Woodson helped broker a truce between rival gangs, then introduced jobs, training, and education. The neighborhood was transformed by gang leaders who became "crew chiefs" and who, because of their "street cred," could influence younger kids, now in a positive way.
Woodson named the initiative the Violence-Free Zone, and it became one of the CNE's core programs. A community organizer asked Woodson to start a VFZ in a Dallas school, and the program later added 35 other schools in Baltimore, Richmond, Dallas, Atlanta, and Milwaukee. CNE helps manage the sites and provides training, technical assistance, administrative and financial oversight, and links to potential funding sources. The program depends on youth advisers who are chosen from the neighborhood, thoroughly vetted for criminal records, drug abuse, and other issues, and trained with the help of CNE materials. These advisers then act as monitors, mediators, mentors, and role models to other kids.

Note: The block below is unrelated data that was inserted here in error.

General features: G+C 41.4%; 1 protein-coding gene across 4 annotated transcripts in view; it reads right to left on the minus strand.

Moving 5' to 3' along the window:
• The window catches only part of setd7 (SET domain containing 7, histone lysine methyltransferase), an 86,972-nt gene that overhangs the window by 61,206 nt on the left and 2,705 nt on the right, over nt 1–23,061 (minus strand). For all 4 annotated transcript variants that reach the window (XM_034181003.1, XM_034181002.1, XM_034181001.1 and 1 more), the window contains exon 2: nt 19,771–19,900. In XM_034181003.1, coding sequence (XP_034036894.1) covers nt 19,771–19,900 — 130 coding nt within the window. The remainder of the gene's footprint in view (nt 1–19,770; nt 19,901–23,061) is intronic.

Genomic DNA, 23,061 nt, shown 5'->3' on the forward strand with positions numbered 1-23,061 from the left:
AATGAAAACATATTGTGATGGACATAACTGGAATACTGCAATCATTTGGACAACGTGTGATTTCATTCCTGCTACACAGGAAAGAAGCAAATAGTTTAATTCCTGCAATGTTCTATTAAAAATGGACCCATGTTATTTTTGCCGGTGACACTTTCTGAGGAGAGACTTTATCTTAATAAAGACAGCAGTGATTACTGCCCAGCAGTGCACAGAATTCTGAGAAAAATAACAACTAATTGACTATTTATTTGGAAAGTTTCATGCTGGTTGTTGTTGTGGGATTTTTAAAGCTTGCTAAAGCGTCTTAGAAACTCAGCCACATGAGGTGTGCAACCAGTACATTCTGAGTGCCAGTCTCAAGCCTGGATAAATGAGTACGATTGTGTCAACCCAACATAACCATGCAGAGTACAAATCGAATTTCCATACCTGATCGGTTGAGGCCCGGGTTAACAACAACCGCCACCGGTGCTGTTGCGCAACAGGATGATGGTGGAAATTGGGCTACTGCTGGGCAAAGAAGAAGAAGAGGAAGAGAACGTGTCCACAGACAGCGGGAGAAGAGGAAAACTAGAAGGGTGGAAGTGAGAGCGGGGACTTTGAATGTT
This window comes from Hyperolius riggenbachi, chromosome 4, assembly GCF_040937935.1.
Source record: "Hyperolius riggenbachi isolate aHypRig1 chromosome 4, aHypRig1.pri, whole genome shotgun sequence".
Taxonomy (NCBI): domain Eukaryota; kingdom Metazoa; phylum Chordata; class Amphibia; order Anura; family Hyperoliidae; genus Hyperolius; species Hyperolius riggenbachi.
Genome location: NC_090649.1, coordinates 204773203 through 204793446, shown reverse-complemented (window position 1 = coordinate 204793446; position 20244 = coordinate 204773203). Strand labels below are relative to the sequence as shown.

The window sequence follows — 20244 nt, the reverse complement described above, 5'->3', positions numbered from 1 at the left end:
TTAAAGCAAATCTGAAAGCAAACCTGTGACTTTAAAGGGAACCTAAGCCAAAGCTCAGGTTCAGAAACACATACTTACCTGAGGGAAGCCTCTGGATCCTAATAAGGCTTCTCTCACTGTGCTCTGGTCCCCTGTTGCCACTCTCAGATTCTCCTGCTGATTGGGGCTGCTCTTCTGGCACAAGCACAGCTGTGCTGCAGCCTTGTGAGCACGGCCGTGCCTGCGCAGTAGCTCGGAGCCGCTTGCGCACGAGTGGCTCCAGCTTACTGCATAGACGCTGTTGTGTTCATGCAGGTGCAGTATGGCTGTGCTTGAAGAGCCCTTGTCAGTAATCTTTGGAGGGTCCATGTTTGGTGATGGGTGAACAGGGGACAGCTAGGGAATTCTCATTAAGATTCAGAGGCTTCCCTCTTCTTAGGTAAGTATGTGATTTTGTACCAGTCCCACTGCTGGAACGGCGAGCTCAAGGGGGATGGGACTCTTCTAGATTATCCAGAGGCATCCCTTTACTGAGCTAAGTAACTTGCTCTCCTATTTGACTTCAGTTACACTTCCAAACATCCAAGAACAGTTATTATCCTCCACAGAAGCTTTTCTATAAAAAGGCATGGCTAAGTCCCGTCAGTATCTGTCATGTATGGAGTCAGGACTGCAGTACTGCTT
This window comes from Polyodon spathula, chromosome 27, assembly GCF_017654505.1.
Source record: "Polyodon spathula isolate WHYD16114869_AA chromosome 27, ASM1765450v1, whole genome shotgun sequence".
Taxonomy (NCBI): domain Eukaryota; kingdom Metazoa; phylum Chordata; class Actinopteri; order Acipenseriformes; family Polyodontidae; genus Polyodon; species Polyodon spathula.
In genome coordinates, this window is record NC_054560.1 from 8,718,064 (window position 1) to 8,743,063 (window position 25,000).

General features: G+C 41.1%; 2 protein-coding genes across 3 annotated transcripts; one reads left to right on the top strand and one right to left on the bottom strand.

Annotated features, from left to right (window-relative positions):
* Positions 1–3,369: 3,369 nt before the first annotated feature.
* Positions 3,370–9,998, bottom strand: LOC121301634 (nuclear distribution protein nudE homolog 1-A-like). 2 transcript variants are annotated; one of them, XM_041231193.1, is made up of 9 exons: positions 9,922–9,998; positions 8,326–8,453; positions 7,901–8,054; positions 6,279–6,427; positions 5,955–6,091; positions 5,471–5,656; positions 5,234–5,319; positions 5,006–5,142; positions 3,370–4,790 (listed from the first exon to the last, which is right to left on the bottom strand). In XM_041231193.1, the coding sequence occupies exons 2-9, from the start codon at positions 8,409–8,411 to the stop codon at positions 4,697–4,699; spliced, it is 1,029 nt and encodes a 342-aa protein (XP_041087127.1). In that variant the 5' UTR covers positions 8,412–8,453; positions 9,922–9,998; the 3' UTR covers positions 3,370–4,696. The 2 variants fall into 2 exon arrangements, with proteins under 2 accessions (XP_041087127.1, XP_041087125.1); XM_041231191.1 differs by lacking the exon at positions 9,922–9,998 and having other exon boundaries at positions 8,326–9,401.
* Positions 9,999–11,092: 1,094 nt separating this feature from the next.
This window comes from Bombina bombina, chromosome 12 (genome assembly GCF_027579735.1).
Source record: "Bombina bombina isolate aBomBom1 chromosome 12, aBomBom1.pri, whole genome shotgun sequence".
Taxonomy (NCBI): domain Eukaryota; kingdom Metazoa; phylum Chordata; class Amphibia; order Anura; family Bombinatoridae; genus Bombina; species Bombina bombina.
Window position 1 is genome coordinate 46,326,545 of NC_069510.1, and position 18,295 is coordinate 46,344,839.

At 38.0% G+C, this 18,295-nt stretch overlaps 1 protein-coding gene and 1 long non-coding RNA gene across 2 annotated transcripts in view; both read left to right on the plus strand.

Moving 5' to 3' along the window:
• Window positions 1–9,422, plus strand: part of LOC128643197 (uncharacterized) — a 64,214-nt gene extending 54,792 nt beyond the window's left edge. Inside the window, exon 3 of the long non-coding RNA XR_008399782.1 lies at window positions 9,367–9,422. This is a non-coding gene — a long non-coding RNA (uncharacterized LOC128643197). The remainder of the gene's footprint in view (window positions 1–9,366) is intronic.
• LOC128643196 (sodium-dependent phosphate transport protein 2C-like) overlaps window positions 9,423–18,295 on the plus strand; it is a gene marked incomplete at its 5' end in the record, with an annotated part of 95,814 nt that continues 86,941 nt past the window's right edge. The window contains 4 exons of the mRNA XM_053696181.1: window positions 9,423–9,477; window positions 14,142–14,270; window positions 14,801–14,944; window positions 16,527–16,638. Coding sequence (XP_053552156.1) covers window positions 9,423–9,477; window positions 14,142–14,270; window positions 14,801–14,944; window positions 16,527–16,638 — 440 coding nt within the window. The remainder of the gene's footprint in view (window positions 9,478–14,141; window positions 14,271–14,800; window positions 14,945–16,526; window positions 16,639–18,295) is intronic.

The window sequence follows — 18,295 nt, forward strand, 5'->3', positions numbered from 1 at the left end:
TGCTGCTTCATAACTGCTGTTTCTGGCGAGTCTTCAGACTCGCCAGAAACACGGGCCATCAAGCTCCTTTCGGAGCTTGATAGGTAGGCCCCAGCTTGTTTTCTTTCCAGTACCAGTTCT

A Baylor University study of Milwaukee high schools found that the Violence-Free Zone participants had an 11 percent decrease in violent incidents and a 4 percent increase in GPAs, compared to a 15 percent increase in violent incidents in non-VFZ schools and no improvement in GPAs. "Once the youth have something positive to say 'yes' to, it becomes easier to say 'no' to the negative activities that promote violence," says Victor Barnett, executive director of the Running Rebels Community Organization, which oversees the program in four of the schools.